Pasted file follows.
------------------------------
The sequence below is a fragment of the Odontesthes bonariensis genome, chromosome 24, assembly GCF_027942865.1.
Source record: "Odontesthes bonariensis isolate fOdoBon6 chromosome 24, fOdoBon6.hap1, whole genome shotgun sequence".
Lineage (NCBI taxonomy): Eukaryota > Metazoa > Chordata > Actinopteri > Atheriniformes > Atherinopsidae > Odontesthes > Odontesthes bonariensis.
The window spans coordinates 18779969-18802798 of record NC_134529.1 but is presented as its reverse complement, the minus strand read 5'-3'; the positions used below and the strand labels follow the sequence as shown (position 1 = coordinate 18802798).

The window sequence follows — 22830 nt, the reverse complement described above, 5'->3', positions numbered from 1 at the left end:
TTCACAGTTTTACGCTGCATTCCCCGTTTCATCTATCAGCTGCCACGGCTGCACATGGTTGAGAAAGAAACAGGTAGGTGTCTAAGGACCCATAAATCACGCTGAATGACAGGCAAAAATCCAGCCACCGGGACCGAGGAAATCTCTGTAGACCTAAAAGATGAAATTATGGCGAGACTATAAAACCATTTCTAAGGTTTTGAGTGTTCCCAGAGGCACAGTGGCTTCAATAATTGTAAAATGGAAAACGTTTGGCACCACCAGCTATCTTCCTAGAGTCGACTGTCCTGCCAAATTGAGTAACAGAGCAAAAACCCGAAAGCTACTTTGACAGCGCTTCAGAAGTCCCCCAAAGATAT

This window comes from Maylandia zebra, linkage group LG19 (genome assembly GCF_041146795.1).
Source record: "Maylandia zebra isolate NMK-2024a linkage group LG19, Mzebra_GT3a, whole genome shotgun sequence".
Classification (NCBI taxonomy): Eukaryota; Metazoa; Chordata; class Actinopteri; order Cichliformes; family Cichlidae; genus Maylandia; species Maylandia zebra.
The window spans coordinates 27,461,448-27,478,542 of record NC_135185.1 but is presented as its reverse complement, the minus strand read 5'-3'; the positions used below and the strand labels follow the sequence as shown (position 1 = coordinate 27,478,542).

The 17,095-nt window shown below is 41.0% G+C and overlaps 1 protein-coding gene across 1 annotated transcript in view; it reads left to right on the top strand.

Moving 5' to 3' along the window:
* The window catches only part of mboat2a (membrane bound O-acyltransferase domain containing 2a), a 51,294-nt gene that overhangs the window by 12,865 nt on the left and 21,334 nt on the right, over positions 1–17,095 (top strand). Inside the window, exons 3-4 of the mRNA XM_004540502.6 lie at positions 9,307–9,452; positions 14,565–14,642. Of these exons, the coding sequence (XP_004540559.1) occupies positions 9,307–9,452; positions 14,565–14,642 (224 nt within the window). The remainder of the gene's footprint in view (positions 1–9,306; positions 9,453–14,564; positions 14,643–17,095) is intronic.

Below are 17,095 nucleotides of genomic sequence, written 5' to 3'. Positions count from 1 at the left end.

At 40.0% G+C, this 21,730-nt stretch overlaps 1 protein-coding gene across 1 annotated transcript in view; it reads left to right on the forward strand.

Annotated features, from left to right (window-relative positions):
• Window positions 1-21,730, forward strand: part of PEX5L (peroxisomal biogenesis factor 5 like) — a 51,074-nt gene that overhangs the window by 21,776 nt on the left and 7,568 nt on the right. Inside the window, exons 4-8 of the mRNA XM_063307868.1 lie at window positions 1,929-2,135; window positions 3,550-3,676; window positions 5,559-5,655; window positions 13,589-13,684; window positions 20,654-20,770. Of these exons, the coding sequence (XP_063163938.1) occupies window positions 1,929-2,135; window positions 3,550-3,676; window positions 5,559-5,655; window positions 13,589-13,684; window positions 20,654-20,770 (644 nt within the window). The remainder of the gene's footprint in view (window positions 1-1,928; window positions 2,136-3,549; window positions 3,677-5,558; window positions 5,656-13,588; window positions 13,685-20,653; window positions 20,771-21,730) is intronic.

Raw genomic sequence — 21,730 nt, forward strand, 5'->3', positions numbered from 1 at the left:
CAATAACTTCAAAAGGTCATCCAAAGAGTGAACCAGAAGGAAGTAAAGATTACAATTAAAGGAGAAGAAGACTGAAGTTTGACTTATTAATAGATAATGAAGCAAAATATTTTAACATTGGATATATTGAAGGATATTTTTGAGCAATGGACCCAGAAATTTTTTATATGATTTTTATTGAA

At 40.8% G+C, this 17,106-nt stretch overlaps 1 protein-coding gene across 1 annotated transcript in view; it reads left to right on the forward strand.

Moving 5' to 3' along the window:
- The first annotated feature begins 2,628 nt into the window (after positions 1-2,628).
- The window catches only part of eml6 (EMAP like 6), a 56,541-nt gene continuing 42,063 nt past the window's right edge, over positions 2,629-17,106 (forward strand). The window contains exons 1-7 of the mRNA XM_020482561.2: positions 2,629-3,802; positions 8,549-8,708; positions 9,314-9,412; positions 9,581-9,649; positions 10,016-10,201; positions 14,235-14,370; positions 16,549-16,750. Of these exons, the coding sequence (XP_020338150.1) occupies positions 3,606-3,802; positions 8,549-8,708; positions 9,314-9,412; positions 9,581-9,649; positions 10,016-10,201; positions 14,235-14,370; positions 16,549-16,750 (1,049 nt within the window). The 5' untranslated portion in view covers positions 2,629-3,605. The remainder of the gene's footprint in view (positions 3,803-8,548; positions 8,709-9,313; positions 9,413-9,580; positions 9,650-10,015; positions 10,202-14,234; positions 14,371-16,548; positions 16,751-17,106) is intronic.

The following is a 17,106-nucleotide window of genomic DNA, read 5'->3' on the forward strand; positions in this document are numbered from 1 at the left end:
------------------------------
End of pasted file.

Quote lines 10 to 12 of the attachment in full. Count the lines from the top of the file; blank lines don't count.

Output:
The window spans coordinates 27,461,448-27,478,542 of record NC_135185.1 but is presented as its reverse complement, the minus strand read 5'-3'; the positions used below and the strand labels follow the sequence as shown (position 1 = coordinate 27,478,542).

The 17,095-nt window shown below is 41.0% G+C and overlaps 1 protein-coding gene across 1 annotated transcript in view; it reads left to right on the top strand.

Moving 5' to 3' along the window: